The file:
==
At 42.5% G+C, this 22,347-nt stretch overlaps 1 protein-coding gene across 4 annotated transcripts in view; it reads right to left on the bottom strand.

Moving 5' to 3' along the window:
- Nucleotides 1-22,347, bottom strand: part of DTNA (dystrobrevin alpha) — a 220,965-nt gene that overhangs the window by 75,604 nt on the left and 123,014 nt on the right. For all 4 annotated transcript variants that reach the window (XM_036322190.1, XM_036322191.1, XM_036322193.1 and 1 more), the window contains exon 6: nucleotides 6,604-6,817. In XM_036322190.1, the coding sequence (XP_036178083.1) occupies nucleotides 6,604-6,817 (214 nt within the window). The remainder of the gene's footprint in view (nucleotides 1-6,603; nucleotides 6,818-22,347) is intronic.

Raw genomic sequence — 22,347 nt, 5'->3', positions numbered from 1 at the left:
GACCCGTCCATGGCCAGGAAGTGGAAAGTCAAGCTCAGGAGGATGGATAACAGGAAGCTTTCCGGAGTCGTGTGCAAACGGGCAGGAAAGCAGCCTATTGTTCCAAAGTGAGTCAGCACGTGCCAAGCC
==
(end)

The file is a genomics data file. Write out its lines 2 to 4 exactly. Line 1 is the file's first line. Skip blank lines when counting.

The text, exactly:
Moving 5' to 3' along the window:
- Nucleotides 1-22,347, bottom strand: part of DTNA (dystrobrevin alpha) — a 220,965-nt gene that overhangs the window by 75,604 nt on the left and 123,014 nt on the right. For all 4 annotated transcript variants that reach the window (XM_036322190.1, XM_036322191.1, XM_036322193.1 and 1 more), the window contains exon 6: nucleotides 6,604-6,817. In XM_036322190.1, the coding sequence (XP_036178083.1) occupies nucleotides 6,604-6,817 (214 nt within the window). The remainder of the gene's footprint in view (nucleotides 1-6,603; nucleotides 6,818-22,347) is intronic.

Raw genomic sequence — 22,347 nt, 5'->3', positions numbered from 1 at the left: